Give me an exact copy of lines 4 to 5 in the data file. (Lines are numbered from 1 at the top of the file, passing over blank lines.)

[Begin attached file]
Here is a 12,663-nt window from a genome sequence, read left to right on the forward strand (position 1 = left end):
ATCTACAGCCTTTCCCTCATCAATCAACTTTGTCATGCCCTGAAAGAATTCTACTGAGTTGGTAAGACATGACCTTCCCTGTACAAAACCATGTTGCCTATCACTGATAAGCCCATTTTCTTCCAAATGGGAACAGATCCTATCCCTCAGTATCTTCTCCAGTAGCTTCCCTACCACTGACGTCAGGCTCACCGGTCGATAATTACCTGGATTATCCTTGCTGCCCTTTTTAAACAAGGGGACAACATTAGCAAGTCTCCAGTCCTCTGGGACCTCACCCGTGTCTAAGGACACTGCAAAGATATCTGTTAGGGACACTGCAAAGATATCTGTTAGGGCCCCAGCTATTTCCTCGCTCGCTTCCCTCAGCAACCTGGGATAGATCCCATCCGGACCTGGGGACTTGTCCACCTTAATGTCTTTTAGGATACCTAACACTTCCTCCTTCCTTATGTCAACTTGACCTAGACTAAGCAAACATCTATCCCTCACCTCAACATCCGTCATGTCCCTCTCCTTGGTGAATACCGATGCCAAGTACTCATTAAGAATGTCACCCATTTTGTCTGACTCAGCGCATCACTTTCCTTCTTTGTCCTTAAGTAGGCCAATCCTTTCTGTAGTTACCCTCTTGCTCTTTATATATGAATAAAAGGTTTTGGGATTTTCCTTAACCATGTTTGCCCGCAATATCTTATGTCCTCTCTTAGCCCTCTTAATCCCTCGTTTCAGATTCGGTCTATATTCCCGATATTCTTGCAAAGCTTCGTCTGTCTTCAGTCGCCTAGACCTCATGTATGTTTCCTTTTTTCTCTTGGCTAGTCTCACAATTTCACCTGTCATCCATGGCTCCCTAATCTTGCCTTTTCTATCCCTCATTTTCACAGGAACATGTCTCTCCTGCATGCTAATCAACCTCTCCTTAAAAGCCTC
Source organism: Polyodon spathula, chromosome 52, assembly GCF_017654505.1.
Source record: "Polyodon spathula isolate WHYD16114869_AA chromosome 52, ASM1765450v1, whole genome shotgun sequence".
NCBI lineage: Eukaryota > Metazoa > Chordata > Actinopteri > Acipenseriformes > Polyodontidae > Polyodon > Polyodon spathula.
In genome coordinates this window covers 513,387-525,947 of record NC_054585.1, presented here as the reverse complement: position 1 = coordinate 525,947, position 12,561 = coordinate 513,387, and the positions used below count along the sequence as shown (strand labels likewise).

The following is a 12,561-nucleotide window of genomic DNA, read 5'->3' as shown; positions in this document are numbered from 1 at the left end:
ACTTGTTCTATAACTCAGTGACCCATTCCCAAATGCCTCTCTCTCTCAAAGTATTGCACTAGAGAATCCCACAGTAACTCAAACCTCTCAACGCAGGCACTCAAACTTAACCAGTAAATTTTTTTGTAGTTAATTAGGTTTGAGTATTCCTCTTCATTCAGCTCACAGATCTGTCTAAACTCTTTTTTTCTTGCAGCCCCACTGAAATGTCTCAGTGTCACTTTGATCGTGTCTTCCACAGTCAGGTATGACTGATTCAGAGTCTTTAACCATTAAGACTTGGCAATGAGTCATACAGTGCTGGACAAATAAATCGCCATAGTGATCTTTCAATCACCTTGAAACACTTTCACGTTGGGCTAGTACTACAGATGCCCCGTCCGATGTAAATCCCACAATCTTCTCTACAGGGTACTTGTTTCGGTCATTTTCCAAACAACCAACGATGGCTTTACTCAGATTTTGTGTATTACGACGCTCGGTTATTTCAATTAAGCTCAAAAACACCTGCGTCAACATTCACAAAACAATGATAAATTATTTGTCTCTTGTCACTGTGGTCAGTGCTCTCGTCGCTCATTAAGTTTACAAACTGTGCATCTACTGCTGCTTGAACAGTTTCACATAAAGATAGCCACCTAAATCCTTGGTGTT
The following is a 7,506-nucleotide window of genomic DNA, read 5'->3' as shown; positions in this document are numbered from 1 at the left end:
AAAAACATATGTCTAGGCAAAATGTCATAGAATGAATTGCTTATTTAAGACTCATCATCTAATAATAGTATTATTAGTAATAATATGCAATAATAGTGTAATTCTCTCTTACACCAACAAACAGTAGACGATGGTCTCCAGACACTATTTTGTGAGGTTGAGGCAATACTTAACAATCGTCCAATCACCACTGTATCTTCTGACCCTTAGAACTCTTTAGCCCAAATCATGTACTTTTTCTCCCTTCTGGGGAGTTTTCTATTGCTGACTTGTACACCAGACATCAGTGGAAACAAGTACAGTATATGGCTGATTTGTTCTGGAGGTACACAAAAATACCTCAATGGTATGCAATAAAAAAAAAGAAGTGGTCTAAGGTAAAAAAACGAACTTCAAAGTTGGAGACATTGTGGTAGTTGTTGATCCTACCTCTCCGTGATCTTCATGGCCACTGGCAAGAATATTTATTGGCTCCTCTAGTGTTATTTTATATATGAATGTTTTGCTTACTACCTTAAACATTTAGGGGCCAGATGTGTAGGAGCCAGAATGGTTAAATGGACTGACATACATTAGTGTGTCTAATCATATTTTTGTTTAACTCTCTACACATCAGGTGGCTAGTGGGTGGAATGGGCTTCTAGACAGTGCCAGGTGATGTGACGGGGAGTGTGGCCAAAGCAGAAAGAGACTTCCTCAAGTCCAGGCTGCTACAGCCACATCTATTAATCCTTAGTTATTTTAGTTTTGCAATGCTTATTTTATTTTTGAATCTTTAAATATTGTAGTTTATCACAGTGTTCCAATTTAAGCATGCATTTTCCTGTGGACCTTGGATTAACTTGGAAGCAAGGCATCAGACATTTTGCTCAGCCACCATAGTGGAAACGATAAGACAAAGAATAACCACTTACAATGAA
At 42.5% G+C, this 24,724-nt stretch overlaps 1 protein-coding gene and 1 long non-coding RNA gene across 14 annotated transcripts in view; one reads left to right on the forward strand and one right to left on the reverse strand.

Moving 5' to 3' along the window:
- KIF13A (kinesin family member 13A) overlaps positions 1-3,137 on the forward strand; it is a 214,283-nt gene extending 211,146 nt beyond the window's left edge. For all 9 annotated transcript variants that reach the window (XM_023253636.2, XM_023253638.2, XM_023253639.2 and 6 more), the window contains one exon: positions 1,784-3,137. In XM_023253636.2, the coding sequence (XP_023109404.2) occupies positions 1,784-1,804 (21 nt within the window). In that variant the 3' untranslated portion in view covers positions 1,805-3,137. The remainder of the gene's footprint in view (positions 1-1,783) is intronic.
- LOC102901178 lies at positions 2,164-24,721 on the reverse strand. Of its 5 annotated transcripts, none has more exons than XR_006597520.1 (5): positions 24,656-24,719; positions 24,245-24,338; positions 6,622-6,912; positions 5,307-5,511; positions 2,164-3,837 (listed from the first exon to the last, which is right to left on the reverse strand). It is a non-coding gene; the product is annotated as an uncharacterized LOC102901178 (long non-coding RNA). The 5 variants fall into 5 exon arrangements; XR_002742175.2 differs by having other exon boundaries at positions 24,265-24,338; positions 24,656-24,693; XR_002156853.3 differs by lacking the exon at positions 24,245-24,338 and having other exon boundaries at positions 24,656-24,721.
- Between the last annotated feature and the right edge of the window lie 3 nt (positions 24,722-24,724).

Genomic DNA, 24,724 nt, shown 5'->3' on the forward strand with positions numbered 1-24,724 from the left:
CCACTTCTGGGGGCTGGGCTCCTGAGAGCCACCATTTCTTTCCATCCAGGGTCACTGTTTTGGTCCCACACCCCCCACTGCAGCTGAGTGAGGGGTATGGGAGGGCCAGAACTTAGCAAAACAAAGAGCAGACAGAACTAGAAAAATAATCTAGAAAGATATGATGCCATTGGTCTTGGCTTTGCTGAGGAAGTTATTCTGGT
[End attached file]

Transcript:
Source record: "Polyodon spathula isolate WHYD16114869_AA chromosome 52, ASM1765450v1, whole genome shotgun sequence".
NCBI lineage: Eukaryota > Metazoa > Chordata > Actinopteri > Acipenseriformes > Polyodontidae > Polyodon > Polyodon spathula.